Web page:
Bertrand Meunier,
June 17 th ... Sept. 17th 2023
opening : wednesday june 14th /6.30 pm

Curated by: Sylvain Besson et Bertrand Meunier

Exhibition co-produced with the Musée de la Photographie de Charleroi.
With support from the Picto Foundation.

The museum would like to thank:
Les Amis du musée Nicéphore Niépce

A book is published for the exhibition:
Bertrand Meunier, Erased,
text, Pierre Haski,
Atelier EXB, Paris, 2023

Download the press release

Bertrand Meunier is a founding member of the Tendance Floue collective and winner of the Prix Niépce in 2007. He is the perfect representative of this type of French documentary photography, his style is cinematic, rooted in analogue practices, and for him, the medium is first and foremost a tool for understanding the world rather than a mere recording technique. Meunier has refined his approach since his early work for VU’ agency and commissions for Newsweek and Libération . His high standards and rigorous slant provide the viewer with a world vision devoid of frills, one that requires them to think and question.
Bertrand Meunier donated his archive to the museum in 2021 and invited the institution to revisit his collection.

In 80 silver prints, videos, installations and press clippings, Erased proposes a new take on the vast body of work produced by Meunier in China from 1999 to 2019.
During his regular trips to China, Bertrand Meunier was able to capture the transformations the country has undergone in the past twenty years, from joining the World Trade Organisation [2001] to the protests in Hong-Kong in 2019-2020, before the COVID epidemic closed the country off to foreigners.
Journalist Pierre Haski [foreign correspondent for Libération in China for six years in the nineties], has written a piece to accompany the book dedicated to Bertrand Meunier’s work in China [published by EXB] and will be used as the throughline for the show’s scenography.


Photography is about reproducing the real exactly and faithfully. The job of the photojournalist is to capture the world in order to reveal, to call out and to bear witness. As a member of the Tendance Floue collective, Bertrand Meunier follows this logic, or seems to. However, his work is the opposite of [photo-] reportage. Even though his shots have been published in magazines and newspapers [mainly in Newsweek and Libération ] and he was represented by the VU’ agency in the early 2000s, his output does not tick any of the usual “press photography” boxes. Bertrand Meunier works over long periods of time, in black and white, always refusing the “easy” shot. He returns again and again to the countries he chooses to work in, his work spans several years during which he hovers obstinately around his subjects, letting his subjectivity and perception take over.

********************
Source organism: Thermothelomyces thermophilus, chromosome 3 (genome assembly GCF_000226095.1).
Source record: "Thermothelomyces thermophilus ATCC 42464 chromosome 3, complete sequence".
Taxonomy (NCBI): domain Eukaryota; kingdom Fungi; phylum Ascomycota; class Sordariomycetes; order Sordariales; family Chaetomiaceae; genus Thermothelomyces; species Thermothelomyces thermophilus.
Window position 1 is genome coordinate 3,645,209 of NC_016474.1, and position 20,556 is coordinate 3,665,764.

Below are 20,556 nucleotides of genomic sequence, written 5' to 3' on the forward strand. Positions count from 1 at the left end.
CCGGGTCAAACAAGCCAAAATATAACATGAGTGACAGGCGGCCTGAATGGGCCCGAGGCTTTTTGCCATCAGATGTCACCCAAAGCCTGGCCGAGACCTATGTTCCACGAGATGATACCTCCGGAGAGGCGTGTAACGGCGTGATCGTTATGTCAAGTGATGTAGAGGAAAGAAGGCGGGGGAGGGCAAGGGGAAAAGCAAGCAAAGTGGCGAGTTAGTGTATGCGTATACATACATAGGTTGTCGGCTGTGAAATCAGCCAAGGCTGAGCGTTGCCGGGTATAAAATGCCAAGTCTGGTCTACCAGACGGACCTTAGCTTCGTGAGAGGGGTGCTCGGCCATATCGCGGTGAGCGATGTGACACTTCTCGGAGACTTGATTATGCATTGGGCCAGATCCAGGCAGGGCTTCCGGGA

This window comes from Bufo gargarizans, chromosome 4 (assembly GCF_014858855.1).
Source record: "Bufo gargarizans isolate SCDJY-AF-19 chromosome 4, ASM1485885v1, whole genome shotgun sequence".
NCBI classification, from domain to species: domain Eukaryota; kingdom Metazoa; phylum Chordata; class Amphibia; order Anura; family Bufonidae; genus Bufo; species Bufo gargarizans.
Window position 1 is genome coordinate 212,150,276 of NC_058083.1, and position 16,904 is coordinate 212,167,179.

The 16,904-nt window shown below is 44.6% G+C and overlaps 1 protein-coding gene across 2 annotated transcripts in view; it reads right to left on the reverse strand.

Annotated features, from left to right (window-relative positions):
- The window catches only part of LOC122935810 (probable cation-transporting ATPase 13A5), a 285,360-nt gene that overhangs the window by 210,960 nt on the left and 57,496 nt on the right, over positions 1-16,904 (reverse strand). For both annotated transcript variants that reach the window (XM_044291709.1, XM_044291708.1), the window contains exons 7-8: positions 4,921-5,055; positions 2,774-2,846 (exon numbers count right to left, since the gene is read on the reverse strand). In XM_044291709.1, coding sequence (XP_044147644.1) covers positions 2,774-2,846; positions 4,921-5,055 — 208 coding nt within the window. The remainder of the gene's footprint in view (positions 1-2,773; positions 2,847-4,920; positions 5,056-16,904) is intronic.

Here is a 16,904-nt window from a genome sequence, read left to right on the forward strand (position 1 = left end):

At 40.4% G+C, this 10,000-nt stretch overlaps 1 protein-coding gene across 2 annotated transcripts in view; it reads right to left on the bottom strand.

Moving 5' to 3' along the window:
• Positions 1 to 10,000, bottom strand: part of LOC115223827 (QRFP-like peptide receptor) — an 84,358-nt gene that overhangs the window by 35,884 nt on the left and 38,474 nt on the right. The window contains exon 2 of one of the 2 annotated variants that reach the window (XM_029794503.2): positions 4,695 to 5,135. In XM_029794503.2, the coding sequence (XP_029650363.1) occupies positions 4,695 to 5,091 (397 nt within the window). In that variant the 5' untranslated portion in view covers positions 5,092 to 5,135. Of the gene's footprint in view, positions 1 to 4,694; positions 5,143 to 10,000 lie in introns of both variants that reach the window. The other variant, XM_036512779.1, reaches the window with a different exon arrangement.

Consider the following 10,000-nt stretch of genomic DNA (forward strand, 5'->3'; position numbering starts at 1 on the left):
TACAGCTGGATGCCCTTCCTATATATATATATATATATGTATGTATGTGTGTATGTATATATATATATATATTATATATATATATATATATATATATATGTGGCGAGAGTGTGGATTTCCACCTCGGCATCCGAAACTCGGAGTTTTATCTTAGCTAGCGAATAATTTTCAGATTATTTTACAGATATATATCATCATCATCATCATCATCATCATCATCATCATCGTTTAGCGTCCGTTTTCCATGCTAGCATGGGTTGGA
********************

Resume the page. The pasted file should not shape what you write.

Erased is Bertrand Meunier’s greatest work. He has been travelling to China since 1997, chronicling the progressive disappearance of the agrarian economy in favour of industry followed by its progressive replacement by the tertiary economy and new technologies. Erased shows us the profound transformations that have occurred in China over the past thirty years, under Communist Party rule and successive governments led by Jiang Zemin [1989-2002], Hu Jintao [2002-2012] and Xi Jinping [since 2012]. Erased follows the changes in Chinese society, how it has opened and closed the door to capitalism a number of times, how the government has increased its control over the population, how the decisions taken by the Party have had social and human consequences that now mean China can consider itself the economic, diplomatic and military equal of the United States, like the U.S.S.R. did in earlier times.